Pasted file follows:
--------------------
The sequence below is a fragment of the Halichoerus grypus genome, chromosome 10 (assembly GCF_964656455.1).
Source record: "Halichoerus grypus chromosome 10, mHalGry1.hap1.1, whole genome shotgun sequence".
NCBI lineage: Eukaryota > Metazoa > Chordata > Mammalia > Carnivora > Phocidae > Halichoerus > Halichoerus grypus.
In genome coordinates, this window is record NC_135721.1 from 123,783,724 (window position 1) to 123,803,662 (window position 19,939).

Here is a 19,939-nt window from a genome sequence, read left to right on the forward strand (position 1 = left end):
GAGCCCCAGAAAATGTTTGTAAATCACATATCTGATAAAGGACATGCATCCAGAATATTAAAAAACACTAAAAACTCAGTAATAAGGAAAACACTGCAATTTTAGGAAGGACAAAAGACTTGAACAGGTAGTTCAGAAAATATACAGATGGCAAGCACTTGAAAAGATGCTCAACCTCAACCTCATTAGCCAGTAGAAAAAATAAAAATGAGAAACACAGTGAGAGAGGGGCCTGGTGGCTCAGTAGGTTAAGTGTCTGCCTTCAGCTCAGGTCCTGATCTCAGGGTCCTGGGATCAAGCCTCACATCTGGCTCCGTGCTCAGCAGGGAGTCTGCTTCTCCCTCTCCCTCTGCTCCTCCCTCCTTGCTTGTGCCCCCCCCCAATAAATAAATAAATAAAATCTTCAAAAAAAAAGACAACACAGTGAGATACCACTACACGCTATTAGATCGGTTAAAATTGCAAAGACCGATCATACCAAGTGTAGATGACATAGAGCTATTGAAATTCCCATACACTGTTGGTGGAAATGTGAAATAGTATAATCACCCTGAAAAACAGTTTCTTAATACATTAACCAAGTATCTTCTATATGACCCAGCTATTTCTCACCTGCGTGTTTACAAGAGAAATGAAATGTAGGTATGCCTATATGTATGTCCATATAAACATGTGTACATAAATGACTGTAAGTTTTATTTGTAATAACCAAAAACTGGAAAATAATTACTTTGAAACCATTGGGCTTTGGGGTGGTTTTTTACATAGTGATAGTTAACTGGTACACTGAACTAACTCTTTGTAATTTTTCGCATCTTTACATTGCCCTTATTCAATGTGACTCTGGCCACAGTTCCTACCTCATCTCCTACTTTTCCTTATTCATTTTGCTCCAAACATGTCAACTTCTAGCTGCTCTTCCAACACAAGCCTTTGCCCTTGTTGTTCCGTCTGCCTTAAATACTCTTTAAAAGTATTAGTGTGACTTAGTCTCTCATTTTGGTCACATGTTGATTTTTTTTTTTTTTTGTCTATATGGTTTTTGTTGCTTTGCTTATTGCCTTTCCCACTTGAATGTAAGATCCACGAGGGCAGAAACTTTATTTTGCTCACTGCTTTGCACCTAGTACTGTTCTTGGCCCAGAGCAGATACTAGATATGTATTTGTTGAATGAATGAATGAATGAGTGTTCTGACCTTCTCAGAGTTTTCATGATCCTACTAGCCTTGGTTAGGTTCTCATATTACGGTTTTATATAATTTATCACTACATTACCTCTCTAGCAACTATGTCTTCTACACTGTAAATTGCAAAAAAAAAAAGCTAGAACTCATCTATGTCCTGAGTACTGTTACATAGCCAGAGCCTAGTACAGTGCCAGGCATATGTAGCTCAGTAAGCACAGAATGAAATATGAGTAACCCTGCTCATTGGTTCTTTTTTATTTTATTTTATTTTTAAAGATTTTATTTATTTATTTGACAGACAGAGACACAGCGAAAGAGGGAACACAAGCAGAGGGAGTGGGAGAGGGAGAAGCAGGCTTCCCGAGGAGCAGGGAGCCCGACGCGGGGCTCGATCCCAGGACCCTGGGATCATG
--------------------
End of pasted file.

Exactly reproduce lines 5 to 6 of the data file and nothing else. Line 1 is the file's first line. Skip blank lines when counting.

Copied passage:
Here is a 19,939-nt window from a genome sequence, read left to right on the forward strand (position 1 = left end):
GAGCCCCAGAAAATGTTTGTAAATCACATATCTGATAAAGGACATGCATCCAGAATATTAAAAAACACTAAAAACTCAGTAATAAGGAAAACACTGCAATTTTAGGAAGGACAAAAGACTTGAACAGGTAGTTCAGAAAATATACAGATGGCAAGCACTTGAAAAGATGCTCAACCTCAACCTCATTAGCCAGTAGAAAAAATAAAAATGAGAAACACAGTGAGAGAGGGGCCTGGTGGCTCAGTAGGTTAAGTGTCTGCCTTCAGCTCAGGTCCTGATCTCAGGGTCCTGGGATCAAGCCTCACATCTGGCTCCGTGCTCAGCAGGGAGTCTGCTTCTCCCTCTCCCTCTGCTCCTCCCTCCTTGCTTGTGCCCCCCCCCAATAAATAAATAAATAAAATCTTCAAAAAAAAAGACAACACAGTGAGATACCACTACACGCTATTAGATCGGTTAAAATTGCAAAGACCGATCATACCAAGTGTAGATGACATAGAGCTATTGAAATTCCCATACACTGTTGGTGGAAATGTGAAATAGTATAATCACCCTGAAAAACAGTTTCTTAATACATTAACCAAGTATCTTCTATATGACCCAGCTATTTCTCACCTGCGTGTTTACAAGAGAAATGAAATGTAGGTATGCCTATATGTATGTCCATATAAACATGTGTACATAAATGACTGTAAGTTTTATTTGTAATAACCAAAAACTGGAAAATAATTACTTTGAAACCATTGGGCTTTGGGGTGGTTTTTTACATAGTGATAGTTAACTGGTACACTGAACTAACTCTTTGTAATTTTTCGCATCTTTACATTGCCCTTATTCAATGTGACTCTGGCCACAGTTCCTACCTCATCTCCTACTTTTCCTTATTCATTTTGCTCCAAACATGTCAACTTCTAGCTGCTCTTCCAACACAAGCCTTTGCCCTTGTTGTTCCGTCTGCCTTAAATACTCTTTAAAAGTATTAGTGTGACTTAGTCTCTCATTTTGGTCACATGTTGATTTTTTTTTTTTTTTGTCTATATGGTTTTTGTTGCTTTGCTTATTGCCTTTCCCACTTGAATGTAAGATCCACGAGGGCAGAAACTTTATTTTGCTCACTGCTTTGCACCTAGTACTGTTCTTGGCCCAGAGCAGATACTAGATATGTATTTGTTGAATGAATGAATGAATGAGTGTTCTGACCTTCTCAGAGTTTTCATGATCCTACTAGCCTTGGTTAGGTTCTCATATTACGGTTTTATATAATTTATCACTACATTACCTCTCTAGCAACTATGTCTTCTACACTGTAAATTGCAAAAAAAAAAAGCTAGAACTCATCTATGTCCTGAGTACTGTTACATAGCCAGAGCCTAGTACAGTGCCAGGCATATGTAGCTCAGTAAGCACAGAATGAAATATGAGTAACCCTGCTCATTGGTTCTTTTTTATTTTATTTTATTTTTAAAGATTTTATTTATTTATTTGACAGACAGAGACACAGCGAAAGAGGGAACACAAGCAGAGGGAGTGGGAGAGGGAGAAGCAGGCTTCCCGAGGAGCAGGGAGCCCGACGCGGGGCTCGATCCCAGGACCCTGGGATCATG